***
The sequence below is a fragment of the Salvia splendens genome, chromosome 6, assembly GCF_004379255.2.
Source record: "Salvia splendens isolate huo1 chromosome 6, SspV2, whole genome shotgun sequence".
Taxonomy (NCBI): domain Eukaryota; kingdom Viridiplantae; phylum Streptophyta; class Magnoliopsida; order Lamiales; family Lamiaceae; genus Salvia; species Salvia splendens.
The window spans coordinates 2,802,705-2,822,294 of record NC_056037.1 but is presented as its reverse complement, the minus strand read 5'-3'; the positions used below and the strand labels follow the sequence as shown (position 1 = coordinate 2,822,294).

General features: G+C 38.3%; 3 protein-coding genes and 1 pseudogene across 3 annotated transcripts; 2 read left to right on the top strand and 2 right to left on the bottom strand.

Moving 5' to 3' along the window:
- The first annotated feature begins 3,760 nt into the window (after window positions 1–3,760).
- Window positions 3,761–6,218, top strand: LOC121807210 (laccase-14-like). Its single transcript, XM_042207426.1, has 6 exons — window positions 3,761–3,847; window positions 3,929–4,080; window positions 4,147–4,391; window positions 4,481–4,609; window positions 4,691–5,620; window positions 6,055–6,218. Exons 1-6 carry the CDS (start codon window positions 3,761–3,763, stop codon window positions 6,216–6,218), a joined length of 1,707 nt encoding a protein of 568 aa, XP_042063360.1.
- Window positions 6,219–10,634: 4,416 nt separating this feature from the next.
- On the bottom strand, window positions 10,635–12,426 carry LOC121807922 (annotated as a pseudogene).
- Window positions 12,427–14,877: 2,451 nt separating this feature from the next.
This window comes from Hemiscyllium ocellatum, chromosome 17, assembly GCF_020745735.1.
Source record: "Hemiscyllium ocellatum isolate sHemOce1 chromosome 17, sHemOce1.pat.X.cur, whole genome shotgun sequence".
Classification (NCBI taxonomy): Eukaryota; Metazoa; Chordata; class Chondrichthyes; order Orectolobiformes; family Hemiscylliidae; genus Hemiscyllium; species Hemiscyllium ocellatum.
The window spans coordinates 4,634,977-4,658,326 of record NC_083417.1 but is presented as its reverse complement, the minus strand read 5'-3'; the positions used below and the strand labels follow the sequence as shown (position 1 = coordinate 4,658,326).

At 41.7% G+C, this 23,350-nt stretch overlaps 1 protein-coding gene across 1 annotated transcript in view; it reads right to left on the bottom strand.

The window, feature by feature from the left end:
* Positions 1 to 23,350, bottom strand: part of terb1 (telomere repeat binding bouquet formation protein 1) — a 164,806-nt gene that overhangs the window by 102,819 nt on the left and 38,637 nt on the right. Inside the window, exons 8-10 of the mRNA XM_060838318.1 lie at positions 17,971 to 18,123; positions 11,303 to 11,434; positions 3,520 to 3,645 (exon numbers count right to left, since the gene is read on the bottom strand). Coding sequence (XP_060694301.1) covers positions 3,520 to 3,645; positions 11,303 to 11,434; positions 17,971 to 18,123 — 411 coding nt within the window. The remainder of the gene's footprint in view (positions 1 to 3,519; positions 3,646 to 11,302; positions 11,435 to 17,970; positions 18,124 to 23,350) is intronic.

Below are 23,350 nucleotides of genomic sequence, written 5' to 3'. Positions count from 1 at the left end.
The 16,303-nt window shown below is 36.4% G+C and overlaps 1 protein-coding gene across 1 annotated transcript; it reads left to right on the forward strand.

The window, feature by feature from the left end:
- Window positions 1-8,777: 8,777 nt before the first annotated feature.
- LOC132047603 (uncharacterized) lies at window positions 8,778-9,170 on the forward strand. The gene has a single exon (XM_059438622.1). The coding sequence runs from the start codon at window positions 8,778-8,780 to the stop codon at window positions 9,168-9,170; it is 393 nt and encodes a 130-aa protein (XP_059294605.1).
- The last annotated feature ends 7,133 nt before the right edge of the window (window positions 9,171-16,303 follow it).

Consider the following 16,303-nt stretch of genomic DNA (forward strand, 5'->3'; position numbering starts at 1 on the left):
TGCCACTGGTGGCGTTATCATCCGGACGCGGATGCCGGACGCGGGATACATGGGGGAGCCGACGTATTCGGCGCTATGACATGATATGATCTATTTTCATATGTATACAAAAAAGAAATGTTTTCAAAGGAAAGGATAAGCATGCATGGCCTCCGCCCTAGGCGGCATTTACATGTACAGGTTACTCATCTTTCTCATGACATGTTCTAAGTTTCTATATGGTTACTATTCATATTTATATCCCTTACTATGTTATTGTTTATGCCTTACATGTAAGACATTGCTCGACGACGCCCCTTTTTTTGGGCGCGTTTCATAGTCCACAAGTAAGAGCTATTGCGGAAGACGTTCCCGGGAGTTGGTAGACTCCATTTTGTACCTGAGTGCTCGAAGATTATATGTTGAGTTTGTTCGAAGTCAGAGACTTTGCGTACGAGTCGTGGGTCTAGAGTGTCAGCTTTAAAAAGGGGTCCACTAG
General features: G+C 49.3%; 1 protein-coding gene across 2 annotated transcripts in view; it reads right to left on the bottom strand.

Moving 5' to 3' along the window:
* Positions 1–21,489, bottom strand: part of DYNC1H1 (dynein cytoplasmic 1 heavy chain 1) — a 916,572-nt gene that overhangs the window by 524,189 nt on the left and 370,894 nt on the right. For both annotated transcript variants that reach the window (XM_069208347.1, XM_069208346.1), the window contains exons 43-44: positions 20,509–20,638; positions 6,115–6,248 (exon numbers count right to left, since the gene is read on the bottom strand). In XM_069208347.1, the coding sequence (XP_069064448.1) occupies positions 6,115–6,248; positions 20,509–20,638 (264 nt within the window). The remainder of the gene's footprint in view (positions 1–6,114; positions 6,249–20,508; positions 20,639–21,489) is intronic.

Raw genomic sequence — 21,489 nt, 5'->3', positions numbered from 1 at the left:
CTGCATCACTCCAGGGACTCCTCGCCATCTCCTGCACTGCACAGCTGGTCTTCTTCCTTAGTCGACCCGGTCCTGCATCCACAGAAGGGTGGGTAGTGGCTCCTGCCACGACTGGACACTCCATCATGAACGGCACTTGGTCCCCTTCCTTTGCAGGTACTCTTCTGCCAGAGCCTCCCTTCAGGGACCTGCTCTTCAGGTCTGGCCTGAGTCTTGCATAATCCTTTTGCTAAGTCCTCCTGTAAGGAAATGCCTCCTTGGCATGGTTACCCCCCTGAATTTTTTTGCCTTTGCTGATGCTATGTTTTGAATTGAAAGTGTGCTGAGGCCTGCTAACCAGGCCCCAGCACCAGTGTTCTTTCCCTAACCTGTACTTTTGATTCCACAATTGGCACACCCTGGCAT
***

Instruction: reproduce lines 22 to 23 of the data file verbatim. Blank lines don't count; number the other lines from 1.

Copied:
- Window positions 1-8,777: 8,777 nt before the first annotated feature.
- LOC132047603 (uncharacterized) lies at window positions 8,778-9,170 on the forward strand. The gene has a single exon (XM_059438622.1). The coding sequence runs from the start codon at window positions 8,778-8,780 to the stop codon at window positions 9,168-9,170; it is 393 nt and encodes a 130-aa protein (XP_059294605.1).